by Ray Fleming

Few people will have been surprised, but many will have been angry, at the decision this week by a Haifa court that the State of Israel had no responsibility for the death of the American Rachel Corrie who was crushed by an Israeli army bulldozer when protesting against the demolition of Palestinian houses in March 2003. An earlier Army inquiry found that the bulldozer driver did not see Ms Corrie and the court said it could not fault the Army's conclusion - even though several witnesses testified that she was standing on a mound of earth and holding a protest banner.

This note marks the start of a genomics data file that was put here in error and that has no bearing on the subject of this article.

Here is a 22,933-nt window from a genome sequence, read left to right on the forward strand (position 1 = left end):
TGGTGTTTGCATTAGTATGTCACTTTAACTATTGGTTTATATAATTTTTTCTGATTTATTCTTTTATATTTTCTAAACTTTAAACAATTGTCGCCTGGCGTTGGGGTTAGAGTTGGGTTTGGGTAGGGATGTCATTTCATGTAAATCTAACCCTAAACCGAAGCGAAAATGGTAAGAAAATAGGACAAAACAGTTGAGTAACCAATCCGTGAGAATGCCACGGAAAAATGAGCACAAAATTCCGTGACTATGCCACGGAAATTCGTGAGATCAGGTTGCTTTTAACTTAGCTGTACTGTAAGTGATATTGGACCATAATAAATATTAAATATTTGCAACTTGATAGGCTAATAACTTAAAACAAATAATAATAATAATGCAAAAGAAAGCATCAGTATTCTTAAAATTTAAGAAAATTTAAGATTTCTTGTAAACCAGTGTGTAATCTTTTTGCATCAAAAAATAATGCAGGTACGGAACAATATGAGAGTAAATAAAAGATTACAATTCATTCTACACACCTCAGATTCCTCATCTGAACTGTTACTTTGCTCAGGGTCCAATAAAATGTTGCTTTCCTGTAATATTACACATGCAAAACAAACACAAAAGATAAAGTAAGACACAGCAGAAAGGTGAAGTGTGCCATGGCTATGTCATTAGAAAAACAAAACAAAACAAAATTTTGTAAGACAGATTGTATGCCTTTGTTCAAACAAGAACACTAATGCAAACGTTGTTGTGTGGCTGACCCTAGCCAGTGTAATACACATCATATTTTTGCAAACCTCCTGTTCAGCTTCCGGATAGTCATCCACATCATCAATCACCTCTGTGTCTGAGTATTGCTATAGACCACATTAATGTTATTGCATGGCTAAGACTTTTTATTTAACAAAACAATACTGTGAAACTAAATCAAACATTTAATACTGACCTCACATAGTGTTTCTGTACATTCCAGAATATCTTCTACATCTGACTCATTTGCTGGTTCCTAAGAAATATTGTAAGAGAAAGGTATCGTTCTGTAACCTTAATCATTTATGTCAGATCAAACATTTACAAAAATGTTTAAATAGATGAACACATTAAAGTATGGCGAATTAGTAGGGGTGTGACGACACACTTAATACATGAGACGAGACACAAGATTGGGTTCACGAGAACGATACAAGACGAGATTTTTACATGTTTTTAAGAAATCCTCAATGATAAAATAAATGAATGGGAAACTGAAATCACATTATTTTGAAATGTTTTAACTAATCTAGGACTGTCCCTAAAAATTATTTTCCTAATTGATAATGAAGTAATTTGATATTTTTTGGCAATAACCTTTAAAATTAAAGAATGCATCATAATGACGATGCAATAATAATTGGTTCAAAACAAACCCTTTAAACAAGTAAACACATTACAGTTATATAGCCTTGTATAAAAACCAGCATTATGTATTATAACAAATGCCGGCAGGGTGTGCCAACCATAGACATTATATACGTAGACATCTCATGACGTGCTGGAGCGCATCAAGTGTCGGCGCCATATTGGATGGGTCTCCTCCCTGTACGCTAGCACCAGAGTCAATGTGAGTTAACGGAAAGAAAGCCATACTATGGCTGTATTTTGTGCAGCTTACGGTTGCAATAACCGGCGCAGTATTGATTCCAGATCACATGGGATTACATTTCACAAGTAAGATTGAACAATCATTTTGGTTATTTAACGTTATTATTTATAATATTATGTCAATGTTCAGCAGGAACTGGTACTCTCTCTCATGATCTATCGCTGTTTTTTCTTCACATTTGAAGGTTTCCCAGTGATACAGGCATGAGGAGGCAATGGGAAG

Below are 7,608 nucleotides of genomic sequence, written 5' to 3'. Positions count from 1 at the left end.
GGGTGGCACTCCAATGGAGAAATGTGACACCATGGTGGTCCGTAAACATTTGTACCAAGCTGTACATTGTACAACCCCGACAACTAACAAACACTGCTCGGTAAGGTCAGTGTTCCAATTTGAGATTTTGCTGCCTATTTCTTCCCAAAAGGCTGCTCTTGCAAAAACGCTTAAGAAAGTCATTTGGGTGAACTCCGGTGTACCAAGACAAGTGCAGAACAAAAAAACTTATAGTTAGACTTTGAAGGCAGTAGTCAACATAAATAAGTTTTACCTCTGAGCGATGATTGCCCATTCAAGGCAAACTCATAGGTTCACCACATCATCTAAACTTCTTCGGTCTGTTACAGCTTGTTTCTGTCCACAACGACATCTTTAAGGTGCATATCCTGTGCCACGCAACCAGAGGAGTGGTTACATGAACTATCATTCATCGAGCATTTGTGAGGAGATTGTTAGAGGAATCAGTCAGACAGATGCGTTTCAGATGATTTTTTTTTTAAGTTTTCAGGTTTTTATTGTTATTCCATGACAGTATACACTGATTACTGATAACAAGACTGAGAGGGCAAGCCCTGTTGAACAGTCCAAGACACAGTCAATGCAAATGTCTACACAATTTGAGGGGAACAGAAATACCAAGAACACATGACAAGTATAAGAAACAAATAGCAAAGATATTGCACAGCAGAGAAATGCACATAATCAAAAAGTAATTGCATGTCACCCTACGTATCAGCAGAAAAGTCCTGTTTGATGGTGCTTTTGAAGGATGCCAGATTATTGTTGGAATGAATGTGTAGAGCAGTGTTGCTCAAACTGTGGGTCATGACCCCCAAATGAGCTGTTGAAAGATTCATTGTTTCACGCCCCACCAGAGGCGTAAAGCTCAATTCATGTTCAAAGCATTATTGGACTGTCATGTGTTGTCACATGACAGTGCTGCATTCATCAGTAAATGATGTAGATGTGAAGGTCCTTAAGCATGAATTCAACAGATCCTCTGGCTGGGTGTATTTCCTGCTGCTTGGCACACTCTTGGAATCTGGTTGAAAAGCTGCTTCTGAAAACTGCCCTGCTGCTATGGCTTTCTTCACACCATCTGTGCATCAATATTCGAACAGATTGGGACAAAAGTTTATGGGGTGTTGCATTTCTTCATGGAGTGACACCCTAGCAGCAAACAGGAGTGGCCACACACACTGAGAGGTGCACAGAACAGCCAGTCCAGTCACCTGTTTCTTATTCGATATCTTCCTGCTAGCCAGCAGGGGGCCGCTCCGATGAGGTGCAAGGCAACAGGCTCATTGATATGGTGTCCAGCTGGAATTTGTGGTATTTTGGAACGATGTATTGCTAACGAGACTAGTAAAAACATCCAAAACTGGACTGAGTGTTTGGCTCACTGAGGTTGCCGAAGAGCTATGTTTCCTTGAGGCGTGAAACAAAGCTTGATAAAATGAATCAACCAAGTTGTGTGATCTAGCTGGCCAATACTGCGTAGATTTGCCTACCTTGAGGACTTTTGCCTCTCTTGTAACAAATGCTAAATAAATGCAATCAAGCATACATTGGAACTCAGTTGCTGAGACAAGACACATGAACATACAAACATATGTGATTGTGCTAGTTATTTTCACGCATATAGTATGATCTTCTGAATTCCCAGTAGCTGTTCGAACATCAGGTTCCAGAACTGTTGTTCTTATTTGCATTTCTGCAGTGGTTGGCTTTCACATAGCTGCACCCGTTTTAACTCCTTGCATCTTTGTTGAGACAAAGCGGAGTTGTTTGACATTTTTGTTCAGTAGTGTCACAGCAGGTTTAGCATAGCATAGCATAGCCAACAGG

Few will have been surprised, but many will have been angry, at this week's decision by the US Army and US Marines not to institute criminal prosecution or serious military discipline against the US Marines who were filmed urinating on Taliban corpses in Afghanistan - or at the earlier case of US army personnel burning 500 copies of the Koran - or at the refusal of Israeli government to accept responsibility for the passengers who were killed when an unarmed ship carrying humanitarian supplies to Gaza was boarded by Israeli military in international waters. Why do the military enjoy this kind of immunity almost without exception? Other countries offend but America and Israel are the most frequent and least likely to accept appropriate responsibility. None of these cases were in the heat of battle.